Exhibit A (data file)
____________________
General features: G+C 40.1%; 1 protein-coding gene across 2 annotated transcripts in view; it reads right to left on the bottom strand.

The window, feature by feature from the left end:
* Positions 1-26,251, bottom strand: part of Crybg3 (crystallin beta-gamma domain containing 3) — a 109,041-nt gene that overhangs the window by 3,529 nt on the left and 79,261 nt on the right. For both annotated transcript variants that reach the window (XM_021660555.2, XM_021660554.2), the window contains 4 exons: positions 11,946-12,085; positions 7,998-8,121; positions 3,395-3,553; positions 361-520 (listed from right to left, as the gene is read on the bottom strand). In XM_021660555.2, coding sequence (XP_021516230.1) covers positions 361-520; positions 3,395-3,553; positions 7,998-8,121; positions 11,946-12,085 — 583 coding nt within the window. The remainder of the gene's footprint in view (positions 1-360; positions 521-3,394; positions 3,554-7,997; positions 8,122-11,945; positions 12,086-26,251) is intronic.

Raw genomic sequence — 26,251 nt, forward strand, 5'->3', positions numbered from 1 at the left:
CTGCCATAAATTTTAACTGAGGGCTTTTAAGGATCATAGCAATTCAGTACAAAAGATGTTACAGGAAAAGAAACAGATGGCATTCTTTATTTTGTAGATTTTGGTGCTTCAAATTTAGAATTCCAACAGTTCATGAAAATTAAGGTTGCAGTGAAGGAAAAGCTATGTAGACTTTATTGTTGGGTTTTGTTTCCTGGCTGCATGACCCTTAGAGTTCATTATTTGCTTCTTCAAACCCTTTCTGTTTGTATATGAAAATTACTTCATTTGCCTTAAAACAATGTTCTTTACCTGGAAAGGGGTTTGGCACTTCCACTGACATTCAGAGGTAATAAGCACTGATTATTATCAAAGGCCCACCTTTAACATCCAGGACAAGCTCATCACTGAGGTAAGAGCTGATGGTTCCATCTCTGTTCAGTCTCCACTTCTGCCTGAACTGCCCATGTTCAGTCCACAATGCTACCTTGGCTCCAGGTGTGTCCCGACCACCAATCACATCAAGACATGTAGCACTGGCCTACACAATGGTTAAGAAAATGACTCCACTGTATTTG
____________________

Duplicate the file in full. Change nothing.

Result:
General features: G+C 40.1%; 1 protein-coding gene across 2 annotated transcripts in view; it reads right to left on the bottom strand.

The window, feature by feature from the left end:
* Positions 1-26,251, bottom strand: part of Crybg3 (crystallin beta-gamma domain containing 3) — a 109,041-nt gene that overhangs the window by 3,529 nt on the left and 79,261 nt on the right. For both annotated transcript variants that reach the window (XM_021660555.2, XM_021660554.2), the window contains 4 exons: positions 11,946-12,085; positions 7,998-8,121; positions 3,395-3,553; positions 361-520 (listed from right to left, as the gene is read on the bottom strand). In XM_021660555.2, coding sequence (XP_021516230.1) covers positions 361-520; positions 3,395-3,553; positions 7,998-8,121; positions 11,946-12,085 — 583 coding nt within the window. The remainder of the gene's footprint in view (positions 1-360; positions 521-3,394; positions 3,554-7,997; positions 8,122-11,945; positions 12,086-26,251) is intronic.

Raw genomic sequence — 26,251 nt, forward strand, 5'->3', positions numbered from 1 at the left:
CTGCCATAAATTTTAACTGAGGGCTTTTAAGGATCATAGCAATTCAGTACAAAAGATGTTACAGGAAAAGAAACAGATGGCATTCTTTATTTTGTAGATTTTGGTGCTTCAAATTTAGAATTCCAACAGTTCATGAAAATTAAGGTTGCAGTGAAGGAAAAGCTATGTAGACTTTATTGTTGGGTTTTGTTTCCTGGCTGCATGACCCTTAGAGTTCATTATTTGCTTCTTCAAACCCTTTCTGTTTGTATATGAAAATTACTTCATTTGCCTTAAAACAATGTTCTTTACCTGGAAAGGGGTTTGGCACTTCCACTGACATTCAGAGGTAATAAGCACTGATTATTATCAAAGGCCCACCTTTAACATCCAGGACAAGCTCATCACTGAGGTAAGAGCTGATGGTTCCATCTCTGTTCAGTCTCCACTTCTGCCTGAACTGCCCATGTTCAGTCCACAATGCTACCTTGGCTCCAGGTGTGTCCCGACCACCAATCACATCAAGACATGTAGCACTGGCCTACACAATGGTTAAGAAAATGACTCCACTGTATTTG